By 2050, the UN projects that there will be over 9.7 billion people living on Earth. Several studies estimate that in order to feed our growing population and increasing biofuels consumption, global crop production will have to increase by at least 50%.  Meanwhile, an aging population and urbanization are decreasing the supply of human farm labor. Firms are investing in improvements to technology and artificial intelligence to close some of these labor gaps, while increasing yields for farmers. One firm positioning itself as a leader in the agricultural technology space is Deere & Company, the 180-year old manufacturer of agricultural equipment and other types of machinery.
Data Collection and iOT
John Deere has long been focused on enabling precision farming, the practice of measuring and responding to field variability to optimize resource allocation and crop yield. To enable data collection, every one of their large agricultural machines has a 4G LTE modem built in, as well as sensors capturing data be uploaded to the cloud.  Deere also built its own digital platform where farmers can access data about their crops and equipment or export data for further analysis to over 90 software partners. Based on their insights, farmers can customize plans and coordinate operations across machines to execute on them.  The ability to closely control farm operations is supported by Deere’s semi-autonomous tractors. While the tractors still require a human in the cab, they are able to steer along precisely defined lines, preventing overlap and increasing efficiency.  As their VP of technology, Stone, has said: “We’ve got computer-vision systems now, internally developed, on basically all of our large ag equipment…It’s on tractors, on our sprayers, on our harvesters. These vision systems have deep neural nets underneath them. That is definitely the future of our equipment. I think machine learning is going to be as core to John Deere as the diesel engine.” 
Acquiring Talent from the Outside
John Deere’s latest investment in ML came in the form of a $305 million acquisition of Blue River Technology, a Sunnyvale startup which specializes in AI for Agriculture. Their “See and Spray” technology recognizes weeds and selectively spr (Food and Agricultural Organization of the United Nations)ays them, reducing herbicide inputs by up to 90%. They’re also developing a “LettuceBot” for “precision lettuce thinning”, though there are many other potential agricultural applications of the technology. “Blue River is advancing precision agriculture by moving farm management decisions from the field level to the plant level,” said Jorge Heraud, co-founder and CEO of Blue River Technology. “We are using computer vision, robotics, and machine learning to help smart machines detect, identify, and make management decisions about every single plant in the field.” 
Deere is also investing in a 33,000-square-foot design and test lab in a partnership with Iowa State University. Much of the research coming out of the university will undoubtedly make its way into Deere’s future products. One such example is a machine-learning program that can find patterns in soybean leaf images and match them with eight common sources of stress (disease, nutrient deficiency, herbicide injury, etc.).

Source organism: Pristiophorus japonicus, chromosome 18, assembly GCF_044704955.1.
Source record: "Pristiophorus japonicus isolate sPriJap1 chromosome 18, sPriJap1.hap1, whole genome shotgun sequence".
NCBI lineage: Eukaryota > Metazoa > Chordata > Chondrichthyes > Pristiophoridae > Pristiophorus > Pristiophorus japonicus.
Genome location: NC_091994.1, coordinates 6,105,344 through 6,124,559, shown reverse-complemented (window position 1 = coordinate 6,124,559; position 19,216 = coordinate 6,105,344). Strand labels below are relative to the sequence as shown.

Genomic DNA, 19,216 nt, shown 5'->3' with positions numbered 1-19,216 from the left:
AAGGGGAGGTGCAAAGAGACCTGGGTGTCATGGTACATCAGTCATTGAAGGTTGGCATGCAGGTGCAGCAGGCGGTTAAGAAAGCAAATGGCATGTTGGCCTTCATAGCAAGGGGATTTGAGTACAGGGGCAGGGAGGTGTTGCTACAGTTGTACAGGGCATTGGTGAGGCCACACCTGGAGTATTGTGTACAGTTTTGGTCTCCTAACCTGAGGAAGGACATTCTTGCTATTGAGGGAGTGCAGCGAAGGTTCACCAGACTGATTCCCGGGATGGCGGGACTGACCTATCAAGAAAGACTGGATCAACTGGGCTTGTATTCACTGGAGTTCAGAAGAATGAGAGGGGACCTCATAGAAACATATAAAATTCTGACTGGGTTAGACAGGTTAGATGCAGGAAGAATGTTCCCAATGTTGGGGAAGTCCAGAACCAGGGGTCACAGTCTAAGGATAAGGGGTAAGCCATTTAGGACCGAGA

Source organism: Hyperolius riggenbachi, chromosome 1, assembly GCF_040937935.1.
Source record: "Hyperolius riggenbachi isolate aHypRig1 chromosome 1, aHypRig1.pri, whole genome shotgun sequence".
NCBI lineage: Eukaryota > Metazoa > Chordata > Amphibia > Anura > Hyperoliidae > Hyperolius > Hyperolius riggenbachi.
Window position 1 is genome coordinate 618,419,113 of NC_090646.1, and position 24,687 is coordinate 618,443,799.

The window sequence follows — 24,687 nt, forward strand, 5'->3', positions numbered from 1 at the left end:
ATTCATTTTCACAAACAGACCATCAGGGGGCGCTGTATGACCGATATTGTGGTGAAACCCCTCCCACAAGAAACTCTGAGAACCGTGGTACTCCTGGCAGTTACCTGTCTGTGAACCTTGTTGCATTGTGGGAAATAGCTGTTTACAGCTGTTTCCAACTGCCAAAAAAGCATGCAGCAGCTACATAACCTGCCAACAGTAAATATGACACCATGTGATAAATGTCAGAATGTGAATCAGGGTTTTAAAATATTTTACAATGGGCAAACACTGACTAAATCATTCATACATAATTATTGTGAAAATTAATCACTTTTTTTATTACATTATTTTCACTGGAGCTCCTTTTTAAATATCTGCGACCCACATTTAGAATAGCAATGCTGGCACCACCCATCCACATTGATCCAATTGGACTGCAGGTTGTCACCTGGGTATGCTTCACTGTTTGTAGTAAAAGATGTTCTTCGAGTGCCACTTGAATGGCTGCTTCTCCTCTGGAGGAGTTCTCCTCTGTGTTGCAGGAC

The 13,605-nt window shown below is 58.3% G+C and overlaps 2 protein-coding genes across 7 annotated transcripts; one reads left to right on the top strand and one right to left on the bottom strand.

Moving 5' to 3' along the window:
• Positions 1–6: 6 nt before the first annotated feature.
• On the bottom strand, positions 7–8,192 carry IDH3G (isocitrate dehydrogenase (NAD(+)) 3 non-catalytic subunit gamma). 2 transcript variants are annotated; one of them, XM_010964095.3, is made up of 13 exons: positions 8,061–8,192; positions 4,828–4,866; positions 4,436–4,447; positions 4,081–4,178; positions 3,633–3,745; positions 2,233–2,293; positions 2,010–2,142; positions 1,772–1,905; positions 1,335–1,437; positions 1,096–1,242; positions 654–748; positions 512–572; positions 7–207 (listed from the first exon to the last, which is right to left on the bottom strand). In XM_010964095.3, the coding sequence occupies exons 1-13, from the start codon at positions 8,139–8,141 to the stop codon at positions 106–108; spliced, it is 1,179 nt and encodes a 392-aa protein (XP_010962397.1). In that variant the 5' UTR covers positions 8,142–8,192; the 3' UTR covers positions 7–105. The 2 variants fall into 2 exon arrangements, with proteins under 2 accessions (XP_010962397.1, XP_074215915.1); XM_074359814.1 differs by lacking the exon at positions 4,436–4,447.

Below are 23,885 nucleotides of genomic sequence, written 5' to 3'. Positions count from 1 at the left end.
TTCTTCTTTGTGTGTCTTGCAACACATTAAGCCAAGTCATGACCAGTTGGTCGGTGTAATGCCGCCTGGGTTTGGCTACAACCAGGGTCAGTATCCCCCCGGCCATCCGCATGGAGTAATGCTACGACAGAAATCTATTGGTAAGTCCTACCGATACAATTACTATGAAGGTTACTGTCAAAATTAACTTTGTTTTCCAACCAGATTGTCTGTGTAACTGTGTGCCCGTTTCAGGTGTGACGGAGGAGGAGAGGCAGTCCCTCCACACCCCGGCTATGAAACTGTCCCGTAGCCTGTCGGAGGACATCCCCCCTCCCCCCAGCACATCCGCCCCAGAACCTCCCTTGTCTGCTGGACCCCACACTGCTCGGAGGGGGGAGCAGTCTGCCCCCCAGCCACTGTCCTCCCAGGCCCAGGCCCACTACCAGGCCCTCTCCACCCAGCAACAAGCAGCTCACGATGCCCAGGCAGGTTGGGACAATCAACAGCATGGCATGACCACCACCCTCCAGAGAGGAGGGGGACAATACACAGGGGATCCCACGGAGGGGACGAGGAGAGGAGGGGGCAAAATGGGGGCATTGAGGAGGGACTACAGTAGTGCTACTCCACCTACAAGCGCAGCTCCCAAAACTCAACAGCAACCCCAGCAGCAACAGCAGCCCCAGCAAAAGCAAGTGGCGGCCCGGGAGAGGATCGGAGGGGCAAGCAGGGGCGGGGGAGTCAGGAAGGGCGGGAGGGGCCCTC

One area that John Deere lacks investment is in the drone hardware space. Agricultural drones are becoming increasingly popular as quick surveillance and data collection agents. As they become cheaper and increasingly autonomous, more and more farmers will have access to drones. Deere has partnered with Krespy, an aerial intelligence drone company, to integrate their drones into Deere’s operations optimization offerings.  However, relying on a partnership with an outside hardware provider can be risky. As a company that specializes in hardware solutions themselves, building drone technology in-house feels like a natural addition to their product line.
Another area that may warrant additionally investment is in the analysis of farmers’ data. Currently, when it comes to intelligent recommendations, companies such as AgDNA are much more advanced in their machine learning capabilities. There is a risk in the future that smaller, more specialized machines will replace Deere’s large multi-functional tractors. At that point, Deere will be more dependent on revenue from their cloud service than large equipment purchases. However, when data is more commoditized and analysis is the only point of differentiation, will farmers still have an incentive to keep their data with John Deere, or will they exit the ecosystem? Even if Deere is looking to invest further, will they be able to recruit top talent to a non-traditionally “tech” firm?
 Food and Agricultural Organization of the United Nations, How to Feed the World in 2050, http://www.fao.org/fileadmin/templates/wsfs/docs/expert_paper/How_to_Feed_the_World_in_2050.pdf, p. 12, accessed November 2018.
 Brody, L. and Steinberg, D. (2018) ‘DIGITAL REINVENTION. (cover story)’, Forbes, 201(7), pp. 90–91. Available at: http://ezproxy-prod.hbs.edu/login?url=http://search.ebscohost.com/login.aspx?direct=true&db=bth&AN=131523230&site=ehost-live&scope=site (Accessed: 13 November 2018).
 Deere. “Operations Center.” https://www.deere.com/en/technology-products/precision-ag-technology/data-management/operations-center/, accessed November 2018.
 Deere. “John Deere Rolls Out Smarter S700 Combines & Front-End Equipment.” https://www.deere.com/en_US/corporate/our_company/news_and_media/press_releases/2017/agriculture/2017jun1_s700_combine.page, accessed November 2018.
 Biofuels Digest: Deere and Cargill say “Domo Arigato Mr. Roboto” – Artificial intelligence infiltrating agriculture and farming 2017, , Newstex, Chatham.
 John deere invests in new testing lab at ISU. (2018). Farm Industry News, Retrieved from http://search.proquest.com.ezp-prod1.hul.harvard.edu/docview/2076865307?accountid=11311